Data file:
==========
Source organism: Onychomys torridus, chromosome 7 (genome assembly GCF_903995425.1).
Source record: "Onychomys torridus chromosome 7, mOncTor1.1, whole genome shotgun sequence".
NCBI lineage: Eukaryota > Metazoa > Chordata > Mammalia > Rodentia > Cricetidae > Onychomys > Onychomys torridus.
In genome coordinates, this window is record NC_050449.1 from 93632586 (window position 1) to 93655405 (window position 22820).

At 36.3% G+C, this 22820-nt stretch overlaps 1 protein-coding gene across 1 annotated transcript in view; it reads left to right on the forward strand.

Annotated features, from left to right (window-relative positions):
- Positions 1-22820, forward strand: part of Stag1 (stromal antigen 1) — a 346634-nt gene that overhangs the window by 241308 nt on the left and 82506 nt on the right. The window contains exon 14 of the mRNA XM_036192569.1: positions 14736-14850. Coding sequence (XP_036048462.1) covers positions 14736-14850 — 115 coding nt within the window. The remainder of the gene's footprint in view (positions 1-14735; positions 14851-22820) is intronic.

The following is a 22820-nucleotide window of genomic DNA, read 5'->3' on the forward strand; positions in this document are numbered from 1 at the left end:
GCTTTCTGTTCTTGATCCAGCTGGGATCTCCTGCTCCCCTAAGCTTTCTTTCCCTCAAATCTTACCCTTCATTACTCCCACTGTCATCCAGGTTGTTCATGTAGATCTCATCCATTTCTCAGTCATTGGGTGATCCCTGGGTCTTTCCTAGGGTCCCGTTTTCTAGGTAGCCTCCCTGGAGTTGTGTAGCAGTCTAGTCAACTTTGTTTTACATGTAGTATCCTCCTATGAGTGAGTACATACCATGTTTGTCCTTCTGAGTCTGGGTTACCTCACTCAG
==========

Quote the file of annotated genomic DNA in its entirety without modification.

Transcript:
Source organism: Onychomys torridus, chromosome 7 (genome assembly GCF_903995425.1).
Source record: "Onychomys torridus chromosome 7, mOncTor1.1, whole genome shotgun sequence".
NCBI lineage: Eukaryota > Metazoa > Chordata > Mammalia > Rodentia > Cricetidae > Onychomys > Onychomys torridus.
In genome coordinates, this window is record NC_050449.1 from 93632586 (window position 1) to 93655405 (window position 22820).

At 36.3% G+C, this 22820-nt stretch overlaps 1 protein-coding gene across 1 annotated transcript in view; it reads left to right on the forward strand.

Annotated features, from left to right (window-relative positions):
- Positions 1-22820, forward strand: part of Stag1 (stromal antigen 1) — a 346634-nt gene that overhangs the window by 241308 nt on the left and 82506 nt on the right. The window contains exon 14 of the mRNA XM_036192569.1: positions 14736-14850. Coding sequence (XP_036048462.1) covers positions 14736-14850 — 115 coding nt within the window. The remainder of the gene's footprint in view (positions 1-14735; positions 14851-22820) is intronic.

The following is a 22820-nucleotide window of genomic DNA, read 5'->3' on the forward strand; positions in this document are numbered from 1 at the left end:
GCTTTCTGTTCTTGATCCAGCTGGGATCTCCTGCTCCCCTAAGCTTTCTTTCCCTCAAATCTTACCCTTCATTACTCCCACTGTCATCCAGGTTGTTCATGTAGATCTCATCCATTTCTCAGTCATTGGGTGATCCCTGGGTCTTTCCTAGGGTCCCGTTTTCTAGGTAGCCTCCCTGGAGTTGTGTAGCAGTCTAGTCAACTTTGTTTTACATGTAGTATCCTCCTATGAGTGAGTACATACCATGTTTGTCCTTCTGAGTCTGGGTTACCTCACTCAG